- Repealing the onerous individual and corporate Alternative Minimum Tax (AMT), which still penalizes far too many middle- and upper-income families. While Congress has periodically “patched” the AMT – most recently with the American Taxpayer Relief Act of 2012 – the best solution for the AMT is simply to get rid of it altogether, a remedy repeatedly recommended by the IRS National Taxpayer Advocate. In a recent report, the Advocate wrote that the AMT “corrodes both the tax system and the democratic process.”
- Simplifying tax returns the right way, by creating a streamlined 1040SR form for seniors while avoiding the dangerous “return-free” scheme that would allow the government to predetermine liabilities on tax forms and send them out for intimidated taxpayers to “review.”
Not surprisingly, the Chairman’s proposal is far from perfect. Several flaws to the design will need to be addressed going forward:
- Switching from Consumer Price Index (CPI) to chained CPI for the purposes of indexing tax brackets. This would likely result in “bracket creep,” in which wage growth exceeds the pace of bracket increases, thus causing individuals to move into higher tax brackets more quickly. This would create “stealth” tax increases for many Americans, and is especially problematic given that policymakers seem reluctant to apply chained CPI to federal benefit program adjustments that cost taxpayers billions annually.
- The schedule of phase-outs for certain deductions and credits. For instance, the Section 199 deduction for manufacturers would be wound down from 9 percent (6 percent for oil and gas) today to 3 percent for all industries in 2016. At that point the top corporate income tax rate would still be 31 percent. By 2017, the deduction would be eliminated, yet the rate would be set at 29 percent. The lower, 25 percent corporate tax rate would not take effect until 2019, which means many businesses could experience substantial tax increases during the phase-in period. Discriminatory taxes. Thankfully, several of the Obama Administration’s bromides were kept out of this plan – such as stripping only the oil and gas industry of Section 199 or taking away cost-of-business write-offs that have equivalents in other sectors. Nonetheless, Congress needs to more carefully evaluate some of proposal’s changes that could adversely affect job-creating sectors at a time when our economy needs a boost more than ever before. Getting rid of provisions like “percentage depletion” and “LIFO” accounting may seem like mere house-cleaning at first glance, but they actually mean large increases in tax burdens as well as major shifts in business models. National Taxpayers Union will soon have more to say on this.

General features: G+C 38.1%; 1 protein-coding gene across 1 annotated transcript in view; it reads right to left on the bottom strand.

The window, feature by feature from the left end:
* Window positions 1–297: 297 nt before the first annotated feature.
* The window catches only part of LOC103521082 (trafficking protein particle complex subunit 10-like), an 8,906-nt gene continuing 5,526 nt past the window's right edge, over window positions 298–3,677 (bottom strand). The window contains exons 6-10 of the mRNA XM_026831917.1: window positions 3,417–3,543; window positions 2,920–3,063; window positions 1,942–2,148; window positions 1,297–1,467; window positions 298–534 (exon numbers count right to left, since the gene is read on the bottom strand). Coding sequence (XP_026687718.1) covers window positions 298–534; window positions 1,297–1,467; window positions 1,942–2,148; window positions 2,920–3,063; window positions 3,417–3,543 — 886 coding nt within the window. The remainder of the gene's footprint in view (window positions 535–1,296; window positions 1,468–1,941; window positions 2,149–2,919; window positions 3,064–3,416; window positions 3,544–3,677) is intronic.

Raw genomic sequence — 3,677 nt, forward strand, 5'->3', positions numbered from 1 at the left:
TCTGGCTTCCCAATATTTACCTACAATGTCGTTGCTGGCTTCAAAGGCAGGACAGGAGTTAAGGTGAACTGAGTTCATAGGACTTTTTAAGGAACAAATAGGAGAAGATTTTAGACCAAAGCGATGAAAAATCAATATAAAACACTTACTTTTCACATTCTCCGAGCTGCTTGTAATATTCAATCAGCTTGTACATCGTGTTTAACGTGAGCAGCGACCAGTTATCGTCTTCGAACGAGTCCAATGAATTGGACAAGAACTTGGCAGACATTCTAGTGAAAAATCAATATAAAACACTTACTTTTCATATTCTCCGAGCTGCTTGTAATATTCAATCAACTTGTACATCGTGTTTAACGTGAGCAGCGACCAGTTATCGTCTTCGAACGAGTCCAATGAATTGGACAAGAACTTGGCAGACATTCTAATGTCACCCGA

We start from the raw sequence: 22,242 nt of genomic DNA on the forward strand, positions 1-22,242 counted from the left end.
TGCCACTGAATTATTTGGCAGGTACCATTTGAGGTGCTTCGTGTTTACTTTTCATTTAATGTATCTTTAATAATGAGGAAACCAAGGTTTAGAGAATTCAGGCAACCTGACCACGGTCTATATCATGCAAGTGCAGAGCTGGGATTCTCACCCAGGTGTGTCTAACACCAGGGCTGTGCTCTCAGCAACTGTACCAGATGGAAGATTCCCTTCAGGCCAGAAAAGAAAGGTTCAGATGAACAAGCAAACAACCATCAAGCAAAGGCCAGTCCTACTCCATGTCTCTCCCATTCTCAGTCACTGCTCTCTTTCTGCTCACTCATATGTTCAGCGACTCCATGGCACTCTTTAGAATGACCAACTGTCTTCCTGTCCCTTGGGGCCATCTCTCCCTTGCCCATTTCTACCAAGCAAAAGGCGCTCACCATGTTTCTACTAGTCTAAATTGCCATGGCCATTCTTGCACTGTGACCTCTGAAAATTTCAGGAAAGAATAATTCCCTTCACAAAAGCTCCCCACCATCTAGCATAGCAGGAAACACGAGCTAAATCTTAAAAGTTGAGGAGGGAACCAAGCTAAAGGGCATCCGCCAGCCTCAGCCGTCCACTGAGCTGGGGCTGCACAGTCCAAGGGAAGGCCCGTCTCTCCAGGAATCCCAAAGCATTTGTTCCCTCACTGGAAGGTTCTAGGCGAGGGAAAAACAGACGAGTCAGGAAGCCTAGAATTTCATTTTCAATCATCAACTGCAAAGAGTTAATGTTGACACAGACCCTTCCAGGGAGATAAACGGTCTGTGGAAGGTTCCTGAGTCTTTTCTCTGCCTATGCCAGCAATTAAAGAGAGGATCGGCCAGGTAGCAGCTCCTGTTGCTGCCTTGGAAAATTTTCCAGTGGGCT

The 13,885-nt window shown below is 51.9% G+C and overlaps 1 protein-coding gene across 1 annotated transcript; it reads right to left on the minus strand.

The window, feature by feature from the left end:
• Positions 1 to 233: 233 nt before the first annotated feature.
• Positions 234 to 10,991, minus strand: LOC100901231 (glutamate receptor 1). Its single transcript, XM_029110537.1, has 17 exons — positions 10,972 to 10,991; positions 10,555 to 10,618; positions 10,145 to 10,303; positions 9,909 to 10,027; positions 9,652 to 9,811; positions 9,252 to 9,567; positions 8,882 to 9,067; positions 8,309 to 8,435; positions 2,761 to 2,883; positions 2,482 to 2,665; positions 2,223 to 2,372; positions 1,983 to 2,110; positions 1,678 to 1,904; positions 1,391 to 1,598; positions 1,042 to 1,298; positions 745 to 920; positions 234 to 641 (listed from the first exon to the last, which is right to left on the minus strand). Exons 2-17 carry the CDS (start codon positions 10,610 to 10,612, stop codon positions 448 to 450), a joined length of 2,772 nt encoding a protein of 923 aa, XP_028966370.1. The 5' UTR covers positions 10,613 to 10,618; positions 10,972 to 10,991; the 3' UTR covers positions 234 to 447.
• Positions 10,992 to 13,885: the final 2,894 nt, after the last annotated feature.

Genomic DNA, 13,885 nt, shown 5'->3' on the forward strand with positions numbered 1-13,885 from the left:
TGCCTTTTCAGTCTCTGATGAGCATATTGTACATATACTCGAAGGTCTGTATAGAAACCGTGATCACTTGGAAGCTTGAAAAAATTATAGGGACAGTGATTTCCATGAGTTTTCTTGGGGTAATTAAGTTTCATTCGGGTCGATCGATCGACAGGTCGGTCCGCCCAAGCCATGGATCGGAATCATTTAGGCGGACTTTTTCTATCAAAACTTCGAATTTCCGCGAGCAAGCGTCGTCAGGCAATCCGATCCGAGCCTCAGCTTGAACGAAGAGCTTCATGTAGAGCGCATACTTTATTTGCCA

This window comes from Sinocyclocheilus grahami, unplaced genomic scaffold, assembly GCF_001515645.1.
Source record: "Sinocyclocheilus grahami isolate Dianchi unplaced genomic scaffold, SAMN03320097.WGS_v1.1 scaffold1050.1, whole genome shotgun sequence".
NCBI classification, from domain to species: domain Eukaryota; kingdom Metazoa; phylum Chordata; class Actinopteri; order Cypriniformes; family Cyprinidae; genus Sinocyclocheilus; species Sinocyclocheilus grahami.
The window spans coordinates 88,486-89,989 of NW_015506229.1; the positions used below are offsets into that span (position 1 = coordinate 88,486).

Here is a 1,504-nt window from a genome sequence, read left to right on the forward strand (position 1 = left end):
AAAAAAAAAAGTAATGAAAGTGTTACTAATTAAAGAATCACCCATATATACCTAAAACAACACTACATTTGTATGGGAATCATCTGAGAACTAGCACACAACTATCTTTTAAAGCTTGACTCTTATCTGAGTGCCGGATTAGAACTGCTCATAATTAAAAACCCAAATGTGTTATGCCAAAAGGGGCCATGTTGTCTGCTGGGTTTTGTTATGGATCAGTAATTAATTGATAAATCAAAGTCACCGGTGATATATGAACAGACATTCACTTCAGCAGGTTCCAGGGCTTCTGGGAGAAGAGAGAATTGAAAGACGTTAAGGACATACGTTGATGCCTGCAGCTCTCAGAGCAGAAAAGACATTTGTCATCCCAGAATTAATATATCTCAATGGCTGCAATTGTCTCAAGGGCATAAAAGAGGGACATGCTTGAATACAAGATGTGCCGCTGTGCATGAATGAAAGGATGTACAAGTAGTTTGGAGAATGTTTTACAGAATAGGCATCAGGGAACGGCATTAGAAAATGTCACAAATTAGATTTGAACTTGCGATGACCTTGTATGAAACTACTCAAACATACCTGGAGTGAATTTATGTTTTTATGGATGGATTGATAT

- Parity between small businesses and traditional corporations. Businesses classified as pass-through entities or S-corporations pay taxes on the individual schedule and could therefore be subject to a top marginal rate of 35 percent, which is higher than the proposed corporate rate of 25 percent. This potential problem is partially ameliorated by exempting qualified domestic manufacturing income from the 35 percent rate.
Chairman Camp has undertaken a monumental task in a thoughtful, forthright manner, for which he deserves a lot of praise. Wherever they stand on the particulars, taxpayers should welcome the beginning of the serious, methodical debate that this proposal ought to engender.